Gerald Ford's health improving
Aide: Former president could be discharged from hospital soon
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RANCHO MIRAGE, California (CNN) -- Former President Gerald Ford is responding well to his pneumonia treatment and could be discharged from a southern California hospital later this week, hospital officials said Tuesday.
Ford, 92, was admitted to Eisenhower Medical Center in Rancho Mirage, California, on Saturday and on Monday began receiving intravenous antibiotics to treat his pneumonia.
In a statement issued Tuesday morning, an aide said he could be released Thursday "if all continues to improve."
Ford's longtime pastor, the Rev. Robert Certain, said the former president was in good health prior to his bout with pneumonia.
Certain, the pastor of St. Margaret's Episcopal Church in nearby Palm Desert, said Ford appeared physically and mentally healthy in recent months. He has avidly been following the news and even went swimming last week, the reverend said.
Ford was hospitalized briefly in December for unspecified tests, but his spokeswoman said at the time that the former president was in good health for his age.
He was hospitalized in 2003 after suffering a dizzy spell while playing golf in 96-degree heat. He also suffered a mild stroke during the 2000 Republican National Convention.
Ford became the 38th president of the United States in August 1974, when the Watergate scandal forced President Richard Nixon to resign.
Ford became vice president in October 1973, when Nixon's original vice president, Spiro T. Agnew, resigned and pleaded no contest to bribery, conspiracy and extortion charges.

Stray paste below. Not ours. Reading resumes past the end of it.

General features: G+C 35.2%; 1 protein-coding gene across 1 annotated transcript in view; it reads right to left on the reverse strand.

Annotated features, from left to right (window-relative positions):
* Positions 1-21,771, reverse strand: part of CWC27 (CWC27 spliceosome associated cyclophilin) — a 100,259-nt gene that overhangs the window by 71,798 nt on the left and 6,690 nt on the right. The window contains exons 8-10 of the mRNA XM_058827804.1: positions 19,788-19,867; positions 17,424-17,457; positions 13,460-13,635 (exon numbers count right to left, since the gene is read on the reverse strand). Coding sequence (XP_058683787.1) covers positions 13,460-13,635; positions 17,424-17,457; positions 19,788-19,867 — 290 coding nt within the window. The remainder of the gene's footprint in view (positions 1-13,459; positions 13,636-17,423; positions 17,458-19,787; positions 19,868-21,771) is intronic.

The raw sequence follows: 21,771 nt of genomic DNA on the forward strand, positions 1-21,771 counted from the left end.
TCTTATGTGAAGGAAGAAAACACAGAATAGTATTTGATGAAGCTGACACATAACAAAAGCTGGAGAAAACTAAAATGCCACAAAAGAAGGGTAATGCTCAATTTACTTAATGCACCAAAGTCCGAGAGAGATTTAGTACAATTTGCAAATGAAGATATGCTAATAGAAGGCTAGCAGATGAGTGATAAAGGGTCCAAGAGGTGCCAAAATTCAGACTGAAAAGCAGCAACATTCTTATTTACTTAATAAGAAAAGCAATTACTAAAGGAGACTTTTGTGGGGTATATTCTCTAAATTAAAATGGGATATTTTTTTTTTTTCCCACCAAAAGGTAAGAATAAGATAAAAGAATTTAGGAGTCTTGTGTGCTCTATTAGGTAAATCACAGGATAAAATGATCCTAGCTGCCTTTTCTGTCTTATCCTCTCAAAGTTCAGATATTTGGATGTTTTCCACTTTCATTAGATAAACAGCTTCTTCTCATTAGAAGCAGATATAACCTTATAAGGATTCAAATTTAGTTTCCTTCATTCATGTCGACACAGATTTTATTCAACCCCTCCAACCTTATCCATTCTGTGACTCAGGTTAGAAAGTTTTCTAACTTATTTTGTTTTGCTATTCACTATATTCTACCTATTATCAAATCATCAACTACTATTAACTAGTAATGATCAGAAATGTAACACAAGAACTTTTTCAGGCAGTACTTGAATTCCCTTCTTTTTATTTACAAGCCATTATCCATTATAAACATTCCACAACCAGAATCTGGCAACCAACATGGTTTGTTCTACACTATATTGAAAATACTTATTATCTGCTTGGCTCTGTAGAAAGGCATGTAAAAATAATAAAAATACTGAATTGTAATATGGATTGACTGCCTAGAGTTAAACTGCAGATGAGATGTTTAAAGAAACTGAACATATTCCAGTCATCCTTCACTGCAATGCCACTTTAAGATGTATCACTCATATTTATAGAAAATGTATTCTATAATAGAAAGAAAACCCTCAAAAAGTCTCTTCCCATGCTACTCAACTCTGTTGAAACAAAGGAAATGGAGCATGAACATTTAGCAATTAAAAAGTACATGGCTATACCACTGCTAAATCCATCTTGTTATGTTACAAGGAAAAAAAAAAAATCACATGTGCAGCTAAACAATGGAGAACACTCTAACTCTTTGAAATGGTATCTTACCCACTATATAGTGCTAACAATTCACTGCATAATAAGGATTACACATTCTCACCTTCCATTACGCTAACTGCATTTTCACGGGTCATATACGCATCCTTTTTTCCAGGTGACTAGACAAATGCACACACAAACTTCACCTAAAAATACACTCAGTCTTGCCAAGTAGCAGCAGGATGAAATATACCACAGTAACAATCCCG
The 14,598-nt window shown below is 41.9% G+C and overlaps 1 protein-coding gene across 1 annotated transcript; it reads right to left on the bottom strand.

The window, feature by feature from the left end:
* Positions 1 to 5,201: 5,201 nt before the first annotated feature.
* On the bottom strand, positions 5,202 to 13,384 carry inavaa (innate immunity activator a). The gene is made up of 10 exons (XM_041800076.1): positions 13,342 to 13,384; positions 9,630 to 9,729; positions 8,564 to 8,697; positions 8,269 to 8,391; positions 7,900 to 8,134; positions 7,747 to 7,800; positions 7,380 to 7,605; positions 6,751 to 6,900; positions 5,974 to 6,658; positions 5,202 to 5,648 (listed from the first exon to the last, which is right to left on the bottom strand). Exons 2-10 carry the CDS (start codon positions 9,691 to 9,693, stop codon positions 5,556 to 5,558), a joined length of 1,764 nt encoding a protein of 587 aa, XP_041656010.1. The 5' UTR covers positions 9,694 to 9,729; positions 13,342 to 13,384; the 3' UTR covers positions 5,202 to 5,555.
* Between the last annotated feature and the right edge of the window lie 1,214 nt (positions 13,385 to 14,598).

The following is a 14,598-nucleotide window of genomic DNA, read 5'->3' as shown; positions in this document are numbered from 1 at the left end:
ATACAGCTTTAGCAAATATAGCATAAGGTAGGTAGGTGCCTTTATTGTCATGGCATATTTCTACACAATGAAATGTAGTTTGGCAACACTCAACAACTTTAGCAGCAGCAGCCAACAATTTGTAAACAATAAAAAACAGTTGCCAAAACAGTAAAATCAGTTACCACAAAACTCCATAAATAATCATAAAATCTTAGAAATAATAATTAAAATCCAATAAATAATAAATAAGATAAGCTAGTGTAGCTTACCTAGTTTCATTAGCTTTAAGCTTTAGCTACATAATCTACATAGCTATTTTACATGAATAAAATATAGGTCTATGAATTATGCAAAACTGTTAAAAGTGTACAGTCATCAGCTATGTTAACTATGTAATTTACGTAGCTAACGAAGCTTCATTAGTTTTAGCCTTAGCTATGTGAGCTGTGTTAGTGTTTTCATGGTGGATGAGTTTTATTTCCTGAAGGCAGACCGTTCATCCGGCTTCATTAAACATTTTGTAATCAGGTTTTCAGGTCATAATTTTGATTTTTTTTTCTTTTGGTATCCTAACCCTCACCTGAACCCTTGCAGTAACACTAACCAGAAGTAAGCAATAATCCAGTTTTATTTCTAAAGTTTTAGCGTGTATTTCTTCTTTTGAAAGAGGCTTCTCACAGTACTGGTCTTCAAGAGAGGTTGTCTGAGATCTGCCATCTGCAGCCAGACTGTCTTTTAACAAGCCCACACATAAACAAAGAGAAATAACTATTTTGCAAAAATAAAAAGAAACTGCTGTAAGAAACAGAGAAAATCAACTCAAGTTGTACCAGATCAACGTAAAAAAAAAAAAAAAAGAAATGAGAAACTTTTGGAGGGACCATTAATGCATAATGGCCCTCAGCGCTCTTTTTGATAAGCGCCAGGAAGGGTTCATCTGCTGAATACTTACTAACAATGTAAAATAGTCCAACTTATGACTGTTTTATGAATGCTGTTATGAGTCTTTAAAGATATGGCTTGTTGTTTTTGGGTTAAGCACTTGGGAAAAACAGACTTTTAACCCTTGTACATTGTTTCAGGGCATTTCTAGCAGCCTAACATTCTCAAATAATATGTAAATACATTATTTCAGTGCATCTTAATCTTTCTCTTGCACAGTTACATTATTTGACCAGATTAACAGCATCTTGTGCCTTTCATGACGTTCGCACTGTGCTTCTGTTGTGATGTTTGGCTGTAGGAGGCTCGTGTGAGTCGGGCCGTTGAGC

Ford sought the presidency in his own right in 1976, but lost the election to former Georgia Gov. Jimmy Carter.
Ford had assumed the Oval Office with the words: "My fellow Americans, our long national nightmare is over" and then made pardoning Nixon one of his first acts. Many people say that doomed his 1976 campaign and handed the presidency to Carter, who served one term as president.
Ford said that he pardoned Nixon solely because the cloud of drawn-out impeachment proceedings would have prevented the country from tending to more important business. However, the voters disagreed, and Carter defeated Ford in his only attempt to become an elected president.
Before taking the country's helm, Ford was a gifted athlete and played for national championship football teams at the University of Michigan in 1932 and 1933.
He was offered spots on two professional teams -- the Detroit Lions and Green Bay Packers -- but instead took a position as a boxing and football coach at Yale University, where he was admitted to the law school in 1938.
Ford joined the U.S. Naval Reserve in 1942 and had a brush with death during World War II when he was almost swept overboard during a typhoon in the Philippine Sea in 1944.
After Ford's discharge as a lieutenant commander in 1946, his stepfather, a Republican leader, encouraged him to take on GOP Rep. Bartel Jonkman of Michigan for the nomination to the U.S. House of Representatives. He won the nomination and later the general election and took congressional office in 1948.
Ford proved popular with his constituents, who re-elected him 12 times between 1949 and 1973, each time by a margin of more than 60 percent.
His inclusion among the "Young Turks" -- a group of young, progressive House Republicans who wanted to oust the older GOP leadership -- propelled him to top House positions and earned him a spot on the Warren Commission, tasked with investigating the assassination of President John F. Kennedy.
Ford is the last living member of the Warren Commission.
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